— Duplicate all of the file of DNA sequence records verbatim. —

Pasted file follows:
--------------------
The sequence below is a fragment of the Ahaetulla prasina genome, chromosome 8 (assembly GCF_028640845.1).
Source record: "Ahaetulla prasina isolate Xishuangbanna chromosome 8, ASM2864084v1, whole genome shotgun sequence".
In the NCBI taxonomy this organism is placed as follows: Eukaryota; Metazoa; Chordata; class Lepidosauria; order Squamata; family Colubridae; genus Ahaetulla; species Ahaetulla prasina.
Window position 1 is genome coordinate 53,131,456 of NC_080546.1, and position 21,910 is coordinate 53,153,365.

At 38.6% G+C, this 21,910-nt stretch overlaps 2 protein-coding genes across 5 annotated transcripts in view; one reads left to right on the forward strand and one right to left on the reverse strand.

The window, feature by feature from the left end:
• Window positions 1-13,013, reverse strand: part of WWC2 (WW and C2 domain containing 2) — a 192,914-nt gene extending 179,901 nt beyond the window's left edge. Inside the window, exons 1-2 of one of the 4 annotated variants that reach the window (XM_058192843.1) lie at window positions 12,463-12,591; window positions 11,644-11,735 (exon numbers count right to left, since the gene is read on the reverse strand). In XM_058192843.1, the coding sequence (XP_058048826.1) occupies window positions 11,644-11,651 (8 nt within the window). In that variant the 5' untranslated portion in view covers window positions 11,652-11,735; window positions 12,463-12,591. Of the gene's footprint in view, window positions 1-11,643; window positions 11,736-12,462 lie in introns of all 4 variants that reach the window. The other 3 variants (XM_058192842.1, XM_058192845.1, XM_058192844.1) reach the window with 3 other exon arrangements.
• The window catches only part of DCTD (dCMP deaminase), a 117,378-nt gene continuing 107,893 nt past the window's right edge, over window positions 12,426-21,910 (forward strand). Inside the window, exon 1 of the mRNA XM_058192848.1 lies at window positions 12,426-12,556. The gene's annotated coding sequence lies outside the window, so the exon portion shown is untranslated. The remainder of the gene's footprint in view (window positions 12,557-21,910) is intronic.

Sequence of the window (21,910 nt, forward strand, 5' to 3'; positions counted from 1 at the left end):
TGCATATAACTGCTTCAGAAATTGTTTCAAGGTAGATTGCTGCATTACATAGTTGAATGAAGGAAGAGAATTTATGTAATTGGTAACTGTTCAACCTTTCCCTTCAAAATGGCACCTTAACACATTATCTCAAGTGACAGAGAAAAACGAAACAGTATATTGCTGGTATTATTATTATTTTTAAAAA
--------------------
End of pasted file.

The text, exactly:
The sequence below is a fragment of the Ahaetulla prasina genome, chromosome 8 (assembly GCF_028640845.1).
Source record: "Ahaetulla prasina isolate Xishuangbanna chromosome 8, ASM2864084v1, whole genome shotgun sequence".
In the NCBI taxonomy this organism is placed as follows: Eukaryota; Metazoa; Chordata; class Lepidosauria; order Squamata; family Colubridae; genus Ahaetulla; species Ahaetulla prasina.
Window position 1 is genome coordinate 53,131,456 of NC_080546.1, and position 21,910 is coordinate 53,153,365.

At 38.6% G+C, this 21,910-nt stretch overlaps 2 protein-coding genes across 5 annotated transcripts in view; one reads left to right on the forward strand and one right to left on the reverse strand.

The window, feature by feature from the left end:
• Window positions 1-13,013, reverse strand: part of WWC2 (WW and C2 domain containing 2) — a 192,914-nt gene extending 179,901 nt beyond the window's left edge. Inside the window, exons 1-2 of one of the 4 annotated variants that reach the window (XM_058192843.1) lie at window positions 12,463-12,591; window positions 11,644-11,735 (exon numbers count right to left, since the gene is read on the reverse strand). In XM_058192843.1, the coding sequence (XP_058048826.1) occupies window positions 11,644-11,651 (8 nt within the window). In that variant the 5' untranslated portion in view covers window positions 11,652-11,735; window positions 12,463-12,591. Of the gene's footprint in view, window positions 1-11,643; window positions 11,736-12,462 lie in introns of all 4 variants that reach the window. The other 3 variants (XM_058192842.1, XM_058192845.1, XM_058192844.1) reach the window with 3 other exon arrangements.
• The window catches only part of DCTD (dCMP deaminase), a 117,378-nt gene continuing 107,893 nt past the window's right edge, over window positions 12,426-21,910 (forward strand). Inside the window, exon 1 of the mRNA XM_058192848.1 lies at window positions 12,426-12,556. The gene's annotated coding sequence lies outside the window, so the exon portion shown is untranslated. The remainder of the gene's footprint in view (window positions 12,557-21,910) is intronic.

Sequence of the window (21,910 nt, forward strand, 5' to 3'; positions counted from 1 at the left end):
TGCATATAACTGCTTCAGAAATTGTTTCAAGGTAGATTGCTGCATTACATAGTTGAATGAAGGAAGAGAATTTATGTAATTGGTAACTGTTCAACCTTTCCCTTCAAAATGGCACCTTAACACATTATCTCAAGTGACAGAGAAAAACGAAACAGTATATTGCTGGTATTATTATTATTTTTAAAAA